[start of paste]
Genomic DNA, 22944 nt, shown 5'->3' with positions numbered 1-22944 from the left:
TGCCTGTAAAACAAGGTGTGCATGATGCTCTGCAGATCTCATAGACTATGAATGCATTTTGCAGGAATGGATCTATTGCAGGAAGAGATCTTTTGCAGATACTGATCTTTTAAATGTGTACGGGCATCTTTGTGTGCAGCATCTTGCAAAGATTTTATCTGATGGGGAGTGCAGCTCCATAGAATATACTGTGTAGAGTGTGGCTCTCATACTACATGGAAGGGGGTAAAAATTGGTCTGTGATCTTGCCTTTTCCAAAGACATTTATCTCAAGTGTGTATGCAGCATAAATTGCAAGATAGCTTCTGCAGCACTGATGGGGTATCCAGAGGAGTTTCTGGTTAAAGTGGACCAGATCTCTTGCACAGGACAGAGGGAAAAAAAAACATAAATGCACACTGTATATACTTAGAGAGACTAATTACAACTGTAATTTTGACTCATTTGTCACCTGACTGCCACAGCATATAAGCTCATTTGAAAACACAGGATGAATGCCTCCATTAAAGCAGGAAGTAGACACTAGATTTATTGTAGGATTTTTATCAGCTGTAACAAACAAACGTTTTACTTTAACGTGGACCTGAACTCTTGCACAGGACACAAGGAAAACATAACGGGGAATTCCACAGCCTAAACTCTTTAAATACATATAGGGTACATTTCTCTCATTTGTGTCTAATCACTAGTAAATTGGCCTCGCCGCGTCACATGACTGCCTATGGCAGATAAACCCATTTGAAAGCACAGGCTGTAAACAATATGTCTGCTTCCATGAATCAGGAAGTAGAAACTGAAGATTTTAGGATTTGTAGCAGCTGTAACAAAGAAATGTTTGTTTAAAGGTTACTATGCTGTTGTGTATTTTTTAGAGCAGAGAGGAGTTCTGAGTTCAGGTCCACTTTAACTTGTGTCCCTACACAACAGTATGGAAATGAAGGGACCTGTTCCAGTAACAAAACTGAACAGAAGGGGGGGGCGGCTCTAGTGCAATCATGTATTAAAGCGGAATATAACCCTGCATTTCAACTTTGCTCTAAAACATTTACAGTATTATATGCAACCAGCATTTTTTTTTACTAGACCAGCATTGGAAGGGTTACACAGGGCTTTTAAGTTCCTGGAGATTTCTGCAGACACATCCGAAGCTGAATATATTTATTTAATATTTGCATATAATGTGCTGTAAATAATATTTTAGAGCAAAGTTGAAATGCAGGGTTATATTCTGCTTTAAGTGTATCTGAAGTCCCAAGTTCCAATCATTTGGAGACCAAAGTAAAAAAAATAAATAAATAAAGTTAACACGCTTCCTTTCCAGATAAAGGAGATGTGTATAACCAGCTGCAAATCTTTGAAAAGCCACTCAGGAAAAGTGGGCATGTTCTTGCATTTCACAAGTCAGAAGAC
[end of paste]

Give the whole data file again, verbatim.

Genomic DNA, 22944 nt, shown 5'->3' with positions numbered 1-22944 from the left:
TGCCTGTAAAACAAGGTGTGCATGATGCTCTGCAGATCTCATAGACTATGAATGCATTTTGCAGGAATGGATCTATTGCAGGAAGAGATCTTTTGCAGATACTGATCTTTTAAATGTGTACGGGCATCTTTGTGTGCAGCATCTTGCAAAGATTTTATCTGATGGGGAGTGCAGCTCCATAGAATATACTGTGTAGAGTGTGGCTCTCATACTACATGGAAGGGGGTAAAAATTGGTCTGTGATCTTGCCTTTTCCAAAGACATTTATCTCAAGTGTGTATGCAGCATAAATTGCAAGATAGCTTCTGCAGCACTGATGGGGTATCCAGAGGAGTTTCTGGTTAAAGTGGACCAGATCTCTTGCACAGGACAGAGGGAAAAAAAAACATAAATGCACACTGTATATACTTAGAGAGACTAATTACAACTGTAATTTTGACTCATTTGTCACCTGACTGCCACAGCATATAAGCTCATTTGAAAACACAGGATGAATGCCTCCATTAAAGCAGGAAGTAGACACTAGATTTATTGTAGGATTTTTATCAGCTGTAACAAACAAACGTTTTACTTTAACGTGGACCTGAACTCTTGCACAGGACACAAGGAAAACATAACGGGGAATTCCACAGCCTAAACTCTTTAAATACATATAGGGTACATTTCTCTCATTTGTGTCTAATCACTAGTAAATTGGCCTCGCCGCGTCACATGACTGCCTATGGCAGATAAACCCATTTGAAAGCACAGGCTGTAAACAATATGTCTGCTTCCATGAATCAGGAAGTAGAAACTGAAGATTTTAGGATTTGTAGCAGCTGTAACAAAGAAATGTTTGTTTAAAGGTTACTATGCTGTTGTGTATTTTTTAGAGCAGAGAGGAGTTCTGAGTTCAGGTCCACTTTAACTTGTGTCCCTACACAACAGTATGGAAATGAAGGGACCTGTTCCAGTAACAAAACTGAACAGAAGGGGGGGGCGGCTCTAGTGCAATCATGTATTAAAGCGGAATATAACCCTGCATTTCAACTTTGCTCTAAAACATTTACAGTATTATATGCAACCAGCATTTTTTTTTACTAGACCAGCATTGGAAGGGTTACACAGGGCTTTTAAGTTCCTGGAGATTTCTGCAGACACATCCGAAGCTGAATATATTTATTTAATATTTGCATATAATGTGCTGTAAATAATATTTTAGAGCAAAGTTGAAATGCAGGGTTATATTCTGCTTTAAGTGTATCTGAAGTCCCAAGTTCCAATCATTTGGAGACCAAAGTAAAAAAAATAAATAAATAAAGTTAACACGCTTCCTTTCCAGATAAAGGAGATGTGTATAACCAGCTGCAAATCTTTGAAAAGCCACTCAGGAAAAGTGGGCATGTTCTTGCATTTCACAAGTCAGAAGAC